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Targeted oral therapy reduces disease burden and improves symptoms for patients with rare blood disorder in trial

lab blood

The targeted therapy bezuclastinib was safe and rapidly reduced markers of disease burden while also improving symptoms for patients with a rare blood disorder called nonadvanced system mastocytosis, according to results of the Phase II SUMMIT trial reported by researchers at The University of Texas MD Anderson Cancer Center.

The findings, presented at the 2023 American Society of Hematology (ASH) Annual Meeting, demonstrate that all participants treated with bezuclastinib achieved at least a 50% reduction in markers of disease burden and 63% reported their disease symptoms eased within 12 weeks. That number increased to 78% after an additional eight weeks of treatment, at which time all patients also reported an improvement in pain symptoms.

“The era of targeted therapy offers hope, not just for alleviating symptoms but for getting to the root of the condition,” said principal investigator Prithviraj Bose, M.D., professor of Leukemia. “Bezuclastinib provides precision targeting without the typical central nervous system or bleeding side effects often associated with similar drugs.”

Systemic mastocytosis (SM) is a rare disease marked by the buildup of malignant mast cells in the bone marrow and other tissues. These high levels of abnormal mast cells can lead to a multitude of symptoms due to the release of chemicals called mediators. SM can range from non-advanced (NonAdvSM) to advanced disease (AdvSM), with symptoms that can include brain fog and skin rashes to gut issues and life-threatening anaphylaxis.

In up to 95% of patients, SM is driven by the KIT D816V gene mutation. Treatments targeting this mutated kinase have been used for AdvSM variants, but they are known to have off-target activity that can cause toxicities that restrict dosing and, therefore, limit efficacy.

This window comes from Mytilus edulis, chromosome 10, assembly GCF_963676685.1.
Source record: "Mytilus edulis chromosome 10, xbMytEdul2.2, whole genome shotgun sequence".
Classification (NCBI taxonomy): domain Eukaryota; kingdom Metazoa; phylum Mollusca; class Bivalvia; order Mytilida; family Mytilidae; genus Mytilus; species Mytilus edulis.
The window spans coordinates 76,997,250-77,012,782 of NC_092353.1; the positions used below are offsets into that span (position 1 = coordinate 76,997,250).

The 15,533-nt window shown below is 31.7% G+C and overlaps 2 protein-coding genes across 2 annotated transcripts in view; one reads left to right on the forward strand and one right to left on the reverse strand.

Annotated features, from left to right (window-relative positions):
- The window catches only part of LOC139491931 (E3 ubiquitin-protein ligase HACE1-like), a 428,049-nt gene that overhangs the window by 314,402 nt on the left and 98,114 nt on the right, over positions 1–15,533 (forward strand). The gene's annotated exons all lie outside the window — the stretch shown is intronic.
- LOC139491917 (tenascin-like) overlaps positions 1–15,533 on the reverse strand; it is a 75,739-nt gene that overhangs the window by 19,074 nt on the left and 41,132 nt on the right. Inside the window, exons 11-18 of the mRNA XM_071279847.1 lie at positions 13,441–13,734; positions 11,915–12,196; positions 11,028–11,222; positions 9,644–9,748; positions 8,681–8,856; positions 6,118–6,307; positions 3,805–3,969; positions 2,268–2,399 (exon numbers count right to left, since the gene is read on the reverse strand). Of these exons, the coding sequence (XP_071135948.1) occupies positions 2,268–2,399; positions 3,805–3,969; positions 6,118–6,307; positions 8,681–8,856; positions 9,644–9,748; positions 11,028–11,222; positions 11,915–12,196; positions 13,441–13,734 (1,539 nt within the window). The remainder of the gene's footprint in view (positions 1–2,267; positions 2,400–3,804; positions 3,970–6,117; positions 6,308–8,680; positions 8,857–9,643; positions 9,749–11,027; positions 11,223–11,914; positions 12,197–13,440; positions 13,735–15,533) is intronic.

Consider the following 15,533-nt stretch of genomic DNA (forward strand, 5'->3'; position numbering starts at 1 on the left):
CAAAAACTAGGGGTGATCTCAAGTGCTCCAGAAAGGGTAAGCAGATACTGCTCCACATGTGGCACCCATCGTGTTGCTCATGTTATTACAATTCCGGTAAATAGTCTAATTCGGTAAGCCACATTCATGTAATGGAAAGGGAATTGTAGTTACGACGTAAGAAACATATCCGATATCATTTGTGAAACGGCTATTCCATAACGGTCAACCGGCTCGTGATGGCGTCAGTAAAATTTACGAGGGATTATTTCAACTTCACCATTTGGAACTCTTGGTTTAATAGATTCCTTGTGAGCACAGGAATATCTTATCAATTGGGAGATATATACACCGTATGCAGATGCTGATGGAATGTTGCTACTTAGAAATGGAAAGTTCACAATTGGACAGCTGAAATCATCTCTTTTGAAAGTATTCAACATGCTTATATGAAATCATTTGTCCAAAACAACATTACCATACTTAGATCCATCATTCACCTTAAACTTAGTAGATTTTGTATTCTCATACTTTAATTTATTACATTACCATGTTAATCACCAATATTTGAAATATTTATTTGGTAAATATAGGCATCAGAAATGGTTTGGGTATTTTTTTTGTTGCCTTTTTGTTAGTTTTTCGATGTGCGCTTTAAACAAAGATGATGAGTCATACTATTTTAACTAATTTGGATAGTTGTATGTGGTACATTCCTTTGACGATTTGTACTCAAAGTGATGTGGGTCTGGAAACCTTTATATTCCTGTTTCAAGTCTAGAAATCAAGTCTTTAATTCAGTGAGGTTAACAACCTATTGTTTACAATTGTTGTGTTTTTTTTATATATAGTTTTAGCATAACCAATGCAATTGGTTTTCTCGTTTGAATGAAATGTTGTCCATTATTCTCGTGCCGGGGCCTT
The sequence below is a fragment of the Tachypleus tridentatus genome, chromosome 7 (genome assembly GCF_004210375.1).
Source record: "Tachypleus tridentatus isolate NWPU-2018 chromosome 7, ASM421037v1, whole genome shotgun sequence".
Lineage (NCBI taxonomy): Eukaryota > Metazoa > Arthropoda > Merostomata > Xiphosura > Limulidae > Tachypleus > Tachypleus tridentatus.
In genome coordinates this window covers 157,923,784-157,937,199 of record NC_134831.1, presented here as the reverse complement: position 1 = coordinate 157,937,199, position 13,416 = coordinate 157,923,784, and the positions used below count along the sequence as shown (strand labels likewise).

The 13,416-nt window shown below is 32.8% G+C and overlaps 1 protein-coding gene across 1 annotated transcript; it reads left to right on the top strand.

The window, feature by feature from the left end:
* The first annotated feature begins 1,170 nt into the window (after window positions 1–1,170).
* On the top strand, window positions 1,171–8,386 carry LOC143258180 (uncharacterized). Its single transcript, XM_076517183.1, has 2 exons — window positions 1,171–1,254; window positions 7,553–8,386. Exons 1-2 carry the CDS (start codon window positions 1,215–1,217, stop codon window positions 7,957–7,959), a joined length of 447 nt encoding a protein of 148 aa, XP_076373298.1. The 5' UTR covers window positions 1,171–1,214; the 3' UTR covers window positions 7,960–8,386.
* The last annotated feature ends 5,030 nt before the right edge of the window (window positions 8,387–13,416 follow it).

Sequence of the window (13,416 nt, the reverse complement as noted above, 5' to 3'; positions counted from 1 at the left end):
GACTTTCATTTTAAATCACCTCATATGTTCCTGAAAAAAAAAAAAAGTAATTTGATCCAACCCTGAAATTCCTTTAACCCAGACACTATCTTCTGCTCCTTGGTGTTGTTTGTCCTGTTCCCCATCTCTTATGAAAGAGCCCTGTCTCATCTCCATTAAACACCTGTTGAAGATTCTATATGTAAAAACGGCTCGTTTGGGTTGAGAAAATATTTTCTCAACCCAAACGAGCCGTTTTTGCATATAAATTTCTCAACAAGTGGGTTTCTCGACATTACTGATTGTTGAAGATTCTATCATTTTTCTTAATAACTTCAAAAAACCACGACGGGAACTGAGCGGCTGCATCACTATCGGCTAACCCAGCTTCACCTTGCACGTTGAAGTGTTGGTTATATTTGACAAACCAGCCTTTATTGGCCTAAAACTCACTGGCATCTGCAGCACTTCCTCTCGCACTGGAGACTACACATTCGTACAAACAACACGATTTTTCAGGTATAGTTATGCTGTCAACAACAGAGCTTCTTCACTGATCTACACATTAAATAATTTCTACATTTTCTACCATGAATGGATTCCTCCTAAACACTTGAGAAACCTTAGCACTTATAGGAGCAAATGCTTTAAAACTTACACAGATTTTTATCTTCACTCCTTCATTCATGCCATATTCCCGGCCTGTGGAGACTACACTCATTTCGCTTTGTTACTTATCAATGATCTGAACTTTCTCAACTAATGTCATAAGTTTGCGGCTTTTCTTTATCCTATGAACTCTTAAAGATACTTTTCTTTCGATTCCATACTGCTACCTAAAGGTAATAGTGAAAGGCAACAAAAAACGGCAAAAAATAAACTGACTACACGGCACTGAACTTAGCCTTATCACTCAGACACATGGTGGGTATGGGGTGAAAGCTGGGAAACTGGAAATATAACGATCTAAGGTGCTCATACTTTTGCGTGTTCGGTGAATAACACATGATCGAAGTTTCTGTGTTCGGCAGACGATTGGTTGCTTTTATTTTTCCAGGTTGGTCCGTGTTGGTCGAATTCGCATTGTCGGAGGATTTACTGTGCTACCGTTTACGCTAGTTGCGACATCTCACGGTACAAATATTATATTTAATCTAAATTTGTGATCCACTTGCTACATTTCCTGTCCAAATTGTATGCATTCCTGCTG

There are two variants within NonAdvSM: indolent systemic mastocytosis (ISM) and smoldering systemic mastocytosis (SSM). ISM, which affects the majority of patients with SM, is characterized mostly by symptoms related to mast cell degranulation and mediator release. SSM is identified by a higher mast cell burden, marked by high levels of blood enzymes like serum tryptase, but without resulting organ damage.

Bezuclastinib is a potent type-1 tyrosine kinase inhibitor that blocks mutant KIT D816V activity while sparing other kinases, minimizing the potential for off-target side effects. In a separate, prior studies, the drug demonstrated minimal brain penetration in animals and no central nervous system toxicities in patients with AdvSM.

The first part of the SUMMIT trial followed 20 patients with NonAdvSM for a median duration of seven months. The majority were female (75%) with a median age of 50. Seventy-five percent of patients had the KIT D816V mutation, and all had moderate-severe symptoms. Patients were treated with either 100 or 200 mg of bezuclastinib or with placebo. All patients continued to receive their baseline anti-mediator treatments throughout the trial.

Researchers evaluated the efficacy of bezuclastinib through multiple patient-reported outcome measures and changes in markers of disease burden, such as serum tryptase, bone marrow mast cell percentage and KIT D816V mutation allele burden.

Patients who received the 100 mg dose experienced a median reduction in symptoms of 48.5% after 12 weeks. During this period, none of the patients in the placebo group reported significant improvement in their overall symptoms. However, after transitioning those patients to bezuclastinib treatment, 67% reported an improvement in their symptoms after four weeks.

After 20 weeks, more patients observed greater improvements in dermatological symptoms (78%), gastrointestinal symptoms (33%) and cognitive symptoms (33%) compared to the 12-week mark.

Adverse events generally were mild and reversible, with the most frequent being a change in hair color, nausea and peripheral edema. No serious adverse events related to bezuclastinib were reported in the 100 mg or 200 mg cohorts.

“This drug may offer great promise in the treatment of non-advanced systemic mastocytosis,” Bose said. “As we move forward, our aspiration is to optimize the dosage while maintaining a robust safety profile.”

To further assess the drug’s efficacy in patients with NonAdvSM, next steps for the SUMMIT trial include comparing bezuclastinib against placebo once the optimal dose has been determined. Part Ib of the trial will investigate 100mg and 150 mg daily doses that use a different formulation of the drug, and those results are expected in 2024, Bose explained.

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